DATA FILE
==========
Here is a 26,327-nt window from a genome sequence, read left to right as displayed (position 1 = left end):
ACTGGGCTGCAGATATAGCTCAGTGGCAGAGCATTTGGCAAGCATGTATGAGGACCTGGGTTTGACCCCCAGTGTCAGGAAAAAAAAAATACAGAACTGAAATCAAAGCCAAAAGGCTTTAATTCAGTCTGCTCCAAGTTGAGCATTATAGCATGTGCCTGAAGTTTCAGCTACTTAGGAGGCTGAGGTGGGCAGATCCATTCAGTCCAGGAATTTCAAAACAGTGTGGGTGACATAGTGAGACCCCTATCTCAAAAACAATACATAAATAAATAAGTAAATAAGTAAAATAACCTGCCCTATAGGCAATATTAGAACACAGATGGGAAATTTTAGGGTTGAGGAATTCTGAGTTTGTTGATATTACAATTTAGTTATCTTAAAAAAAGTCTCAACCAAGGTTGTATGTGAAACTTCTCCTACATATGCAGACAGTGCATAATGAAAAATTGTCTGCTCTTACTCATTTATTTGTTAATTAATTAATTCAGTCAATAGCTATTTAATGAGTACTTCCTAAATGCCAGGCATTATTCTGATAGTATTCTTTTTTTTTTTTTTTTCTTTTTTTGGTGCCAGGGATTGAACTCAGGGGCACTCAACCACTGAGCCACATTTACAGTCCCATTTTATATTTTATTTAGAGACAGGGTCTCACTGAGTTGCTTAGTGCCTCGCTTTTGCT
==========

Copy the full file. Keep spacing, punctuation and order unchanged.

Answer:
Here is a 26,327-nt window from a genome sequence, read left to right as displayed (position 1 = left end):
ACTGGGCTGCAGATATAGCTCAGTGGCAGAGCATTTGGCAAGCATGTATGAGGACCTGGGTTTGACCCCCAGTGTCAGGAAAAAAAAAATACAGAACTGAAATCAAAGCCAAAAGGCTTTAATTCAGTCTGCTCCAAGTTGAGCATTATAGCATGTGCCTGAAGTTTCAGCTACTTAGGAGGCTGAGGTGGGCAGATCCATTCAGTCCAGGAATTTCAAAACAGTGTGGGTGACATAGTGAGACCCCTATCTCAAAAACAATACATAAATAAATAAGTAAATAAGTAAAATAACCTGCCCTATAGGCAATATTAGAACACAGATGGGAAATTTTAGGGTTGAGGAATTCTGAGTTTGTTGATATTACAATTTAGTTATCTTAAAAAAAGTCTCAACCAAGGTTGTATGTGAAACTTCTCCTACATATGCAGACAGTGCATAATGAAAAATTGTCTGCTCTTACTCATTTATTTGTTAATTAATTAATTCAGTCAATAGCTATTTAATGAGTACTTCCTAAATGCCAGGCATTATTCTGATAGTATTCTTTTTTTTTTTTTTTTCTTTTTTTGGTGCCAGGGATTGAACTCAGGGGCACTCAACCACTGAGCCACATTTACAGTCCCATTTTATATTTTATTTAGAGACAGGGTCTCACTGAGTTGCTTAGTGCCTCGCTTTTGCT